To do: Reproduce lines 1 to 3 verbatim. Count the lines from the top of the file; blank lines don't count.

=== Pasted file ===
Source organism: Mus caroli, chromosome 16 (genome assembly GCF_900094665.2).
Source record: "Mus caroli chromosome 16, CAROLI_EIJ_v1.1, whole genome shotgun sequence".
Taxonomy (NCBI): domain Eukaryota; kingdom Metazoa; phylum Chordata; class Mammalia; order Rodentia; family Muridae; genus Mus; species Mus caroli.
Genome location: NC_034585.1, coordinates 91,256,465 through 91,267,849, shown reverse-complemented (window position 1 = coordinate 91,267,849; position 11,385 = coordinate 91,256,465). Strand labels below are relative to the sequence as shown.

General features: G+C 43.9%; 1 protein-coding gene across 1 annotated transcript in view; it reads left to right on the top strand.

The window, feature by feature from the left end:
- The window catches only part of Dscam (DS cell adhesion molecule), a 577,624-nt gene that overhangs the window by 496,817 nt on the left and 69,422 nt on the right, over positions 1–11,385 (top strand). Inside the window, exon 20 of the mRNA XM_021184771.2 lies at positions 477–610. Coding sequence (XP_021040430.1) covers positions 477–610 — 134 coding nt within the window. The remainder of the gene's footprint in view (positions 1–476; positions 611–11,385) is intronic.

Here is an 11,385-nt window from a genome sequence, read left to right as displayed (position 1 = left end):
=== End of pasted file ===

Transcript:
Source organism: Mus caroli, chromosome 16 (genome assembly GCF_900094665.2).
Source record: "Mus caroli chromosome 16, CAROLI_EIJ_v1.1, whole genome shotgun sequence".
Taxonomy (NCBI): domain Eukaryota; kingdom Metazoa; phylum Chordata; class Mammalia; order Rodentia; family Muridae; genus Mus; species Mus caroli.